Because of the speeds involved, any Hyperloop track will have to be as straight as possible. Even slight turns at high speed involve G-forces, and the Earth isn't flat. Tunneling straight through obstacles like hills and mountains makes more sense than going over or around them. If Musk's Boring Company can create those tunnels at a low price, the project's overall cost could drop by billions.

A hyperloop journey with passengers has already happened, and Musk wasn't the billionaire behind it

The first successful hyperloop journey with passengers happened in 2020, and neither Space X, Tesla, or The Boring Company was behind it. Virgin Hyperloop, which British billionaire Richard Branson partially backs, sent two passengers around its 500-meter test loop in Las Vegas. The loop is far smaller than the versions planned for the future. Virgin's eventual planned passenger capacity is around 28 people per pod — but successfully sending humans around a hyperloop is an important milestone.

However, the next passenger journey may not involve Virgin Hyperloop. In February 2022, The Financial Times reported that Virgin Hyperloop has scaled back its development of passenger travel and laid off 111 staff. The company's hyperloop research will now focus on freight. Virgin's refocus may not necessarily be a bad thing for hyperloop. Several other companies are developing the concept, and many still concentrate on passenger travel. A spokesperson for Virgin Hyperloop's majority shareholder DP World told the Financial Times that the company wants to create a system that delivers freight at "the speed of flight and closer to the cost of trucking." Such a system would have a massive impact on global logistics and the availability of goods.

Regulation will impact the Hyperloop

Although Hyperloop has similarities to existing transport systems — like Maglev trains — lawmakers may place Hyperloop in its own transport category. Logistics website Freightwaves says experts predict legislation will be passed before Hyperloop becomes a viable mode of transport. The website also speculates that regulations could slow down the development of Hyperloop and that different rules would apply to passenger and freight systems. One lawyer Freightwaves interviewed suggests that lawmakers will base passenger transport regulations on an old piece of legislation called "common carriage," which makes passenger safety a key duty of transport providers. Logistics company owner Chris Facey speculates the transportation of goods will be regulated under the National Motor Freight Classification system, which he calls "outdated."

The United States Congress included hyperloop provisions in its 2021 Infrastructure Bill. The bill made funding available to companies working on US-based hyperloop projects. Congress also codified the Non-Traditional and Emerging Transportation Technology (NETT) Council, a part of the Department of Transport responsible for regulating new transportation methods. CEO and Co-Founder of Virgin Hyperloop, Josh Giegel, welcomed the news saying: "Hyperloop's inclusion shows that we're on the precipice of a new era that will change the way we think about mobility in this country."

The first publicly accessible hyperloop could be in California

Tesla's Hyperloop white paper pitched Los Angeles to San Francisco as a route for the first hyperloop, describing it as "one of the most traveled corridors in the American west." Both cities have large populations, they also sit around 350 miles apart — which is an ideal distance for a hyperloop journey. Tesla initially predicted a hyperloop built on this route could send 7.4 million people in each direction each year, with each trip taking 35 minutes and costing $20.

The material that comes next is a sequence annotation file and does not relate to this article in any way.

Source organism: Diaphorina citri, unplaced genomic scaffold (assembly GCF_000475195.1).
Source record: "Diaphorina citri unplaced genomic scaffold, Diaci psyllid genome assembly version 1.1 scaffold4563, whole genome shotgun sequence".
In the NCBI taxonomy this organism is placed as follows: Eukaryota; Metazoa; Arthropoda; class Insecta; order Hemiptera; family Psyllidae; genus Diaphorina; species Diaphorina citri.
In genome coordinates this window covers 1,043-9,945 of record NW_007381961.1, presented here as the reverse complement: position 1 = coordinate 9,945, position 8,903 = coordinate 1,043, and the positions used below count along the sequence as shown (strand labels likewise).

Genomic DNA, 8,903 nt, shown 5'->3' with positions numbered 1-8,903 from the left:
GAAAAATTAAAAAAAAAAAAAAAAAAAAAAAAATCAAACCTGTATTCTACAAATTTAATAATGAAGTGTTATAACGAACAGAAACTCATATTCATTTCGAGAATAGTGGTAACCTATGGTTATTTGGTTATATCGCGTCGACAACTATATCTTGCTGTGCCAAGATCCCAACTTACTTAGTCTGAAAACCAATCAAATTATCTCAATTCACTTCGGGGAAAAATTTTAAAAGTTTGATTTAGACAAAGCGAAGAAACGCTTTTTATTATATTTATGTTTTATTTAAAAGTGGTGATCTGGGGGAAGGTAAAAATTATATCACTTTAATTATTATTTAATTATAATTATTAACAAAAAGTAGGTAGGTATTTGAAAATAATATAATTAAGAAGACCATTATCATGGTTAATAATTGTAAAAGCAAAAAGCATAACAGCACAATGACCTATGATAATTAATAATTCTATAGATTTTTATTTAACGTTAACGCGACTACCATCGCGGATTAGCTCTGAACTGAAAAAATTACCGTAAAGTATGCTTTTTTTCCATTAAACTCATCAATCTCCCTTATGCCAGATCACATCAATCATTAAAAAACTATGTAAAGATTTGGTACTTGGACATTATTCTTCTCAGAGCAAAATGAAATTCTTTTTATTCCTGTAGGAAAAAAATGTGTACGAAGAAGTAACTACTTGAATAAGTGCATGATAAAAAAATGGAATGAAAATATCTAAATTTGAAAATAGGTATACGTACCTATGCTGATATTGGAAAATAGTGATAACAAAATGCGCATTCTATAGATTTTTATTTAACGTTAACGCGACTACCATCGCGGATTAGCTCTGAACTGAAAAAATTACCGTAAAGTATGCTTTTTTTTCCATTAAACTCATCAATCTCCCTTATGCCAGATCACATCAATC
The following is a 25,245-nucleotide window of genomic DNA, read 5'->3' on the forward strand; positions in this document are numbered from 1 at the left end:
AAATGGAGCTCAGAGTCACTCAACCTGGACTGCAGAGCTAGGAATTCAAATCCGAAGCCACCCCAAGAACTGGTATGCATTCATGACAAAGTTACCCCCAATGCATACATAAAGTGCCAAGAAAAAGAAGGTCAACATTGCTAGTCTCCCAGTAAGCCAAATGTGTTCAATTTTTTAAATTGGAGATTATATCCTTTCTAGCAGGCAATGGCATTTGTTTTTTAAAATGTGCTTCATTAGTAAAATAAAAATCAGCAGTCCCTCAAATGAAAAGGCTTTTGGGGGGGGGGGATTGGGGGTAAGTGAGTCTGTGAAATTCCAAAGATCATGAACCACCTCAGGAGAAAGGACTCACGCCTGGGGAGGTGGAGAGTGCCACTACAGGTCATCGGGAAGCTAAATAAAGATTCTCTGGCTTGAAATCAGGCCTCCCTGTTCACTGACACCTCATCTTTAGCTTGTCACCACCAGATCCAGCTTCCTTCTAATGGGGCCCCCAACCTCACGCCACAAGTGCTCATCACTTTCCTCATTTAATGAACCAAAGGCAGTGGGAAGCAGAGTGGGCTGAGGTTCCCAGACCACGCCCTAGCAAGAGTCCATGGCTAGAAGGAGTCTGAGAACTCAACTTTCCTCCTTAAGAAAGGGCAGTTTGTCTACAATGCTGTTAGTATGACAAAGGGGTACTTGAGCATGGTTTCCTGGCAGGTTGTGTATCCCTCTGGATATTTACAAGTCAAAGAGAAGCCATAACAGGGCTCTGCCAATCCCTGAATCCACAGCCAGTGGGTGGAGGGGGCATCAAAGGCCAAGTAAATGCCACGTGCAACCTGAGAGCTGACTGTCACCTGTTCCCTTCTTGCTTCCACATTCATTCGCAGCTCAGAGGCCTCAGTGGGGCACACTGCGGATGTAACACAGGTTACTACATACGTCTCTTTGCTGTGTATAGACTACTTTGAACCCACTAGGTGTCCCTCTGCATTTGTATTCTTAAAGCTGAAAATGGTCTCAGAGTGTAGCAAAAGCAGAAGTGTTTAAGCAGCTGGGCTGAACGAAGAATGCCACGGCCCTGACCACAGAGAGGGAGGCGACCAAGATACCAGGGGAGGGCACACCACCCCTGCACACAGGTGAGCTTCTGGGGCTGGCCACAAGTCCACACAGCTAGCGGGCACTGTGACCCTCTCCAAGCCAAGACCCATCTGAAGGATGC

Virgin Hyperloop also saw potential in a LA to San Francisco route. Although it has since shifted its focus to freight, Virgin claimed it could construct a hyperloop capable of getting passengers between the cities before 2030.

Other high-population Californian cities singled out as potential Hyperloop station locations in Tesla's white paper include San Diego, with a population of 3.1 million, and Sacramento, which is home to 2.6 million people.

It could also be built outside the US

Hyperloop development is not confined to the US, and several locations across the globe are racing to become one of the first hyperloop locations. Dubai, China, and Israel are all top contenders.

Dubai's government has invested heavily in hyperloop development and intends to have a functional hyperloop freight service by the mid-2020'ss. DP World, a copmany owned by the Dubai government, is the majority shareholder in Virgin Hyperloop. In 2017, Dubai became the site of Virgin Hyperloop's first international office. DP World also backed Virgin's recent shift in focus from passenger transport to shipping.

Like Elon Musk, China sees a hyperloop as a possible solution to traffic congestion. Chinese state-backed companies have invested a combined $1.3 billion into two US-based hyperloop development firms—Arrivo and Hyperloop Transportation Technologies. The investment seems to be paying off as Hyperloop TT now develops some of its technology on Chinese soil.

Israeli company Hyperloop IL is lobbying for a loop that will run between Tel-Aviv and the Red Sea. The company's pitch made the semi-finals of a 2017 Hyperloop One Global Challenge competition which aimed to find the perfect location for the company's first hyperloop. Since then, Hyperloop IL has worked towards an Israel-based hyperloop pilot scheme.